This week an intro to optimization for Baidu, the difference between Baidu Japan and the Chinese version as well as the latest on Yahoo search. And not to forget, more foreign blog services are blocked again.
Optimize your site for Baidu
What does Baidu like in a website is an important question for those targeting Chinese internet users as the search engine dominates the Chinese search market.
Baidu search results are different from the leading American search engines as far as having “clean” natural searches on the left side and the sponsored results on the right side. Baidu prefers paid results over natural results if there is demand from advertisers.
A Chinese search for “Shanghai hotels” will show you a full page of paid results
Click here to see the full page with sponsored results.
There are still a lot of areas where the SERP’s are not loitered with paid results. This is the part where optimizing your website for Baidu comes into play. Fili, over at Filination.com has done a great job of listing the basics for Baidu.
Some snippets from the article:
Site location and domain name : If you are opening a Chinese website/mirror/translated-mirror, then you should know that it seems Baidu would love you more if you have a China domain, like .com.cn or .cn, or if you’re hosted in China. Domains and webhosting in China are amazingly cheap, though extremely slow for outside access.
Translated SEO parameters: Make sure it’s not only content and text that are written or translated in Chinese, but also other important SEO parameters like the image “alt” field that describes the images in your blog etc…
Metadata : … That’s also true for metadata, namely metatags like keywords and description. While Google lowered the importance of this factor to almost nothing, Baidu still loves metadata.
Baidu’s popular Japanese p*rn search
Baidu Japan is live and according to the first impressions the majority of its users, 55.9%, are coming from Mainland China which is somewhat of a surprise at first sight. There may be a good reason for this as Ya I Yee points out in a post with the title “Baidu Japan’s P*rn Images”.
But…as you saw the title, some Chinese Male Bloggers have noticed that it’s quite convenience to use the Japanese search engine to find something that could be found easily on other search engine – a scale of porn images, like this link and this( Warming: DO NOT click them if you are under 18).(edit: links deleted)
According to the theory of Chinese Government, dirty images are not permitted and any foreign websites who provide porn pictures should be censored. So I’m wondering if the Baidu Japan will be blocked one day?
The question will be, will Baidu get blocked in China or will they start censoring their search results in Japan?
Yahoo Search Engine Yisou
Yahoo China, which is part of Alibaba, has a new search engine, Yisou, in Beta.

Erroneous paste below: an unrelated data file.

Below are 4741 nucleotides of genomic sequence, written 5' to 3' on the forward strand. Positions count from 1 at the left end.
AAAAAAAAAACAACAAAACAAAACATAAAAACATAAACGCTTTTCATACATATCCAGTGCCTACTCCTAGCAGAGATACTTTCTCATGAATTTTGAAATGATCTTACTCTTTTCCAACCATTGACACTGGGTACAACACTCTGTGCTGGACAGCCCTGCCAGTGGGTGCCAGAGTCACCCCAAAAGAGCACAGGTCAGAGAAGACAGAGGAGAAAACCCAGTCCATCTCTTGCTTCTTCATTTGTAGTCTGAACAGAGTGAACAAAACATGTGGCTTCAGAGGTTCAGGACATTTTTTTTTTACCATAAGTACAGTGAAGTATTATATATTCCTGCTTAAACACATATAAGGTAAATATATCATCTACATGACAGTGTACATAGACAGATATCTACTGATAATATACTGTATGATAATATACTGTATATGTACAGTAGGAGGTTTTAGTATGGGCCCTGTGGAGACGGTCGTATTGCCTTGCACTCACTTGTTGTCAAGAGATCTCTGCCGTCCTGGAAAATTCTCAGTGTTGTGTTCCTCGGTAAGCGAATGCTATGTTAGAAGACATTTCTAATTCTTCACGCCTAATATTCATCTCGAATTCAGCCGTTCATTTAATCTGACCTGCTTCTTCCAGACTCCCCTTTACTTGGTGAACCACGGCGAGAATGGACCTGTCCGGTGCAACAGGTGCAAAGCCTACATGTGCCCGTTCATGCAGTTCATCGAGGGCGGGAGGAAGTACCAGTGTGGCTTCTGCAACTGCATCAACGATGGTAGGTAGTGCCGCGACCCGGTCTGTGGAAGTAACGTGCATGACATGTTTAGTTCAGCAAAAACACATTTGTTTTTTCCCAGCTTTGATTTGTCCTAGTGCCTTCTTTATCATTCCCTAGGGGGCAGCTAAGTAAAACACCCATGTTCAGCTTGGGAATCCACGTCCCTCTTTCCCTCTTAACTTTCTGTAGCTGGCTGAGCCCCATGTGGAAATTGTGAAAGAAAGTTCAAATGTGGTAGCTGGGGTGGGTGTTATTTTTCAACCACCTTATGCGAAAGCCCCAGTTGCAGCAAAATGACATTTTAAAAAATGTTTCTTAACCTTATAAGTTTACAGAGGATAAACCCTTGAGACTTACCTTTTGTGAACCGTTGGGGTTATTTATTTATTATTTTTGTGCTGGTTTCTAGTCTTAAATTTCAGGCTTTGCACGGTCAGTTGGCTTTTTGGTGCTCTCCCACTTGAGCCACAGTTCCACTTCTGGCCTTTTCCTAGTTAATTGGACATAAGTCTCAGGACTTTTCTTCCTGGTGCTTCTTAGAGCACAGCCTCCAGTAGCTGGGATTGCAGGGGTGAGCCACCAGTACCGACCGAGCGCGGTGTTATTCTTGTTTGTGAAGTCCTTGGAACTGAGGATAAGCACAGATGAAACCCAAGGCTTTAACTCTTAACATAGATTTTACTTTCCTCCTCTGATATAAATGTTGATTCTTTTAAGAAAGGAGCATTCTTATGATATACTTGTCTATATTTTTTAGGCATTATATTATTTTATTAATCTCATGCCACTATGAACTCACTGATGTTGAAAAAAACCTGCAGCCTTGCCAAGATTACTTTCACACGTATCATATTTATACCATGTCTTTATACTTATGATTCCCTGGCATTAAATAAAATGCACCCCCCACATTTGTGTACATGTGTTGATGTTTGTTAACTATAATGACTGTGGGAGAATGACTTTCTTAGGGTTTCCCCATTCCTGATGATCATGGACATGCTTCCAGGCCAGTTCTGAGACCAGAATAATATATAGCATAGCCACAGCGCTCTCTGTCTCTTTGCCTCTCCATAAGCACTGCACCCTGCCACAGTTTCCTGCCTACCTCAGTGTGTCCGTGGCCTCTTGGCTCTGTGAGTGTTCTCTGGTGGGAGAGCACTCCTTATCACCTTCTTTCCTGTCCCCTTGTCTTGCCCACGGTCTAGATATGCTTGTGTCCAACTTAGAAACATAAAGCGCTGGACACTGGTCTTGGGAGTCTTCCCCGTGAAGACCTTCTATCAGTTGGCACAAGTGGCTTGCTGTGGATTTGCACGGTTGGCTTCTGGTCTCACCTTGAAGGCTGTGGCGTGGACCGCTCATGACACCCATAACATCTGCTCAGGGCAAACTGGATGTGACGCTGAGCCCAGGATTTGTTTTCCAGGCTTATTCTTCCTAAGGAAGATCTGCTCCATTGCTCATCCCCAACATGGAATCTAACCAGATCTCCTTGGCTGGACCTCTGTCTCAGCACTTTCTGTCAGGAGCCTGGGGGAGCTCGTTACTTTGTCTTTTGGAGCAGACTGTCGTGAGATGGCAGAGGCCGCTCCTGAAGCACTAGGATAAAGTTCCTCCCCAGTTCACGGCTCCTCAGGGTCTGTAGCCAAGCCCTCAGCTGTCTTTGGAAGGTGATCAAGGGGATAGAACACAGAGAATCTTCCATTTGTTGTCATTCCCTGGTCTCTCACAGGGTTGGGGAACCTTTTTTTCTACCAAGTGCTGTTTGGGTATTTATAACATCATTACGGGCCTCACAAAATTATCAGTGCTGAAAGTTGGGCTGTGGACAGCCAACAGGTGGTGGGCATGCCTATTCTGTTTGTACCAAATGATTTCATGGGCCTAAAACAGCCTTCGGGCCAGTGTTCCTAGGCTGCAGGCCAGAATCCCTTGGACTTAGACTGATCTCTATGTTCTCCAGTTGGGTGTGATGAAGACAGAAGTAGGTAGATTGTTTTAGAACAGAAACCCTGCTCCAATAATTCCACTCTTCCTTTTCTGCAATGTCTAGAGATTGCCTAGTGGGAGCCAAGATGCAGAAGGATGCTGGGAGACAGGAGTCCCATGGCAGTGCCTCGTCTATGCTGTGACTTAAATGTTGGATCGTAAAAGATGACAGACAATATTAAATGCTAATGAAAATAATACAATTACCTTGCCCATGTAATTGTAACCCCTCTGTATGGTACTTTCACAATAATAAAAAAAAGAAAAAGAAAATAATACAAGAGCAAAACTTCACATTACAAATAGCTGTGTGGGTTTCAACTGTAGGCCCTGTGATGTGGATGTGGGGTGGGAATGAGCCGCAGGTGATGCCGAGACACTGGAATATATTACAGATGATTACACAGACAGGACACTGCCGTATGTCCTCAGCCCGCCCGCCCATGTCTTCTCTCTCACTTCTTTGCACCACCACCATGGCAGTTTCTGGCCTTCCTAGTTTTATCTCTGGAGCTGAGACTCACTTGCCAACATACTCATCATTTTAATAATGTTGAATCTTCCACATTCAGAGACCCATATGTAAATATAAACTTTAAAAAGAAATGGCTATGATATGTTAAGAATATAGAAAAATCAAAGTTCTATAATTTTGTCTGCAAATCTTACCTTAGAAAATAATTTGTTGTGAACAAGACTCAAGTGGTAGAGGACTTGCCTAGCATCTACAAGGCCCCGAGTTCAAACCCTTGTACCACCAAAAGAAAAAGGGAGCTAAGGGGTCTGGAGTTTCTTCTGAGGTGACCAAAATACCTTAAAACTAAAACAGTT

Luyi Chen over at China Web 2.0 Review explains:
Before Yahoo China was acquired by Alibaba in 2005, Yahoo China run a separated search only site Yisou. Yisou terminated its operation in late 2005 after acquisition. In August 2006, Yahoo China unveiled Yahoo.cn to provide search service. Now, Yahoo China plans to relaunch Yisou under a new Chinese name.
You may remember, we reported a search service called Easysou, which is developed by Yahoo’s Engineers. So if you compare new Yisou with Easysou, you will know new Yisou is based on Easysou. Yisou has an innovative user interface, the search results is tabbed and ajax-powered. In web search, it will adjust the number of search results in a page automatically according to resolution rate of your monitor, then you need not pagedown or scroll the screen to read all the results, that’s quite useful. But its tab design has its shortcomings; for example, Yisou now can only return 10 page results. In case you haven’t found results in first 10 pages, sorry, Yisou cannot provide more results for you.
On the right sidebar, it shows related search keywords, thumbnails of images search results and music search results. Music search results can be played directly without leaving the page.
Like Lu Yi Chen, I also wonder why Yahoo feels the need to have 2 search engines. It may have something to do with what Yahoo China President Zeng Ming recently said.
From Pacific Epoch
Yahoo China’s main focus is improving search services, rather than the company’s Internet portal, according to Yahoo China President Zeng Ming, reports Beijing Times. Zeng also said Yahoo China will develop customized and ‘artificial intelligence’ search capabilities in 2007.
Foreign blog services almost all blocked
It’s an ongoing farce here in the Middle Kingdom that keeps at least all the foreigners living here busy. After having had the luxury for some time to have access to blogspot blogs the Nanny has decided that it’s time to add a block. As we speak, Livejournal, Xanga and WordPress blogs are all unavailable and I may have missed some.
The Chinese version of MSN spaces is still available as are the many Chinese blog providers. These are subject to the Chinese censorship regulations.
Like I mentioned, it affects foreigners living in China more than the average Chinese user.
Gemme van Hasselt is an Internet Marketing Consultant, living in Shanghai, and owner of the China Directory.
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